You may have come across blogs or articles saying Bounce Rate does not exist in GA4. Those articles you’ve seen may have been published a couple of months or maybe a year prior to Google’s launching of new GA4 features. Bounce Rate doesn’t exist in GA4 when the platform was first rolled out, but the great thing here is that Google does listen to feedback and has added this metric in GA4. It is important to note the difference of Bounce Rate in Universal Analytics vs. GA4. Prior to Google adding Bounce Rate in GA4, one way for us to measure the engagement of users is through the Engaged Session metric. This metric provides a more sophisticated way of measuring your user's engagement which we will cover later.
The bounce rate is a metric that measures the percentage of visitors to a website who navigate away from the site after viewing only one page and without user activity.
In Universal Analytics, Bounce Rate is the percentage of single-page sessions with no interaction. For example, a user clicks on your website and stayed for a few minutes without any interaction and just closed the page afterwards. This session will count as a bounce. On the other hand, Bounce Rate in GA4 is the percentage of sessions that were not engaged sessions. You may be wondering what is an Engaged Session. Engaged Sessions are any sessions that…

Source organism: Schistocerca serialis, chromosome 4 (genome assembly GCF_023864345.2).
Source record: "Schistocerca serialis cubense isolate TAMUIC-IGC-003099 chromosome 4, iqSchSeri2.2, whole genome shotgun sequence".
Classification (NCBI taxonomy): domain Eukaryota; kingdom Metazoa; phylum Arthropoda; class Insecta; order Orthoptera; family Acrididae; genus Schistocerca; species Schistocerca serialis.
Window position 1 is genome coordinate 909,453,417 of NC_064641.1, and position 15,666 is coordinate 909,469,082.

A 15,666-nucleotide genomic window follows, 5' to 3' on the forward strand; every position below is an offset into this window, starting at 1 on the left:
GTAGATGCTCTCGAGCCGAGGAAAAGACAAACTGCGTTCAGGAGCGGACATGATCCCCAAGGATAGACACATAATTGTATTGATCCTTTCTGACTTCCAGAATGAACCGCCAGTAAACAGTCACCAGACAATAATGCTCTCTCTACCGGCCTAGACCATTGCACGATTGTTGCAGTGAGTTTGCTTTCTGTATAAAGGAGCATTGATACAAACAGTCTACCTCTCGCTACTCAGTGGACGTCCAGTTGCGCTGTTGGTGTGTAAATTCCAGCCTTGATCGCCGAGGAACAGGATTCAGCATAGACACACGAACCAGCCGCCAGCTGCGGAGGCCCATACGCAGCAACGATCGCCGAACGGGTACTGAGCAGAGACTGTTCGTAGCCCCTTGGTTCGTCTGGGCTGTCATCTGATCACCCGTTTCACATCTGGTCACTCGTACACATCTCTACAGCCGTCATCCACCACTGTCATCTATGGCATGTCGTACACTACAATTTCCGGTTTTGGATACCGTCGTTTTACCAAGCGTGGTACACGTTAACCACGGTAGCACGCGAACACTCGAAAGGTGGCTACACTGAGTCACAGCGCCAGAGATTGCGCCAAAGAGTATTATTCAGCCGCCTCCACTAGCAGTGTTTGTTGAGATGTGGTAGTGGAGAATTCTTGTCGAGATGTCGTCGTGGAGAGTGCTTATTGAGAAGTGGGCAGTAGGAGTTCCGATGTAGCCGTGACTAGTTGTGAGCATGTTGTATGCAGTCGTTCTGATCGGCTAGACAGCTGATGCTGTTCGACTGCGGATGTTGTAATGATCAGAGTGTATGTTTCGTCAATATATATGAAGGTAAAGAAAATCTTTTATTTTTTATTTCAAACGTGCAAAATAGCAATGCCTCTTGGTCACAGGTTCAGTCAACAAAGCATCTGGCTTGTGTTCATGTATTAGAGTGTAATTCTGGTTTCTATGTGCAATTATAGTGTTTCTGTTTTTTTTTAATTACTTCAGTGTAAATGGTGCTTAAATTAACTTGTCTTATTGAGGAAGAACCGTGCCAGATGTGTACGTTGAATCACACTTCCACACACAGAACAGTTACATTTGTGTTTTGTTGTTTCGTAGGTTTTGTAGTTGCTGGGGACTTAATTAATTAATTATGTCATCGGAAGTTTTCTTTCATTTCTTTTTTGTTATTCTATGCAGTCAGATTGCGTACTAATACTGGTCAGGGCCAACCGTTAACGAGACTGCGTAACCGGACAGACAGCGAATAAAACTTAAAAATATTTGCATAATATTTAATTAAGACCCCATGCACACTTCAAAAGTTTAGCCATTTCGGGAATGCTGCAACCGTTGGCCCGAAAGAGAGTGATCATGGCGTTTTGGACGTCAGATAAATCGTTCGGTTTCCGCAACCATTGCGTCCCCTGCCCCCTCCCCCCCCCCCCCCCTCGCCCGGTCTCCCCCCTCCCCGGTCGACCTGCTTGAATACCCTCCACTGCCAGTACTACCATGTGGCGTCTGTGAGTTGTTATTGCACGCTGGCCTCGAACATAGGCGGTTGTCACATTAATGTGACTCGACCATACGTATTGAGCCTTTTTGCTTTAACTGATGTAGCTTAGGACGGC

This means that, if a user does not meet any of these criteria, then it will be counted as a bounced session in GA4. It is important to note these differences as this may have an implication on how you will see Bounce Rate for your website.
We can determine which marketing channels and which individual campaigns are driving engaged users, who are more likely to take a business action we want them to take (sign up, call us, fill out a form, convert in anyway, etc…)
Many business owners always want to know what their website’s bounce rate but for me, when your are using Universal Analytics Bounce Rate, I don’t believe that this is such an important metric. Why? The reason is that a user can go to your website and immediately find what they were looking for on the first webpage they see. Even if this user found what he is looking for and the session should be valuable to your data this would still be counted as bounce as there no user activity. This makes this metric unreliable in measuring your website performance.
All in all, Bounce Rate in Universal Analytics can still be an indicator to measure your website performance but it is important to note that it may be unreliable depending on your website content. On the contrary, GA4 provides a more useful way of measuring how users engage with your website and identifying areas that may need improvement. This makes this one of the reasons for you to migrate to GA4.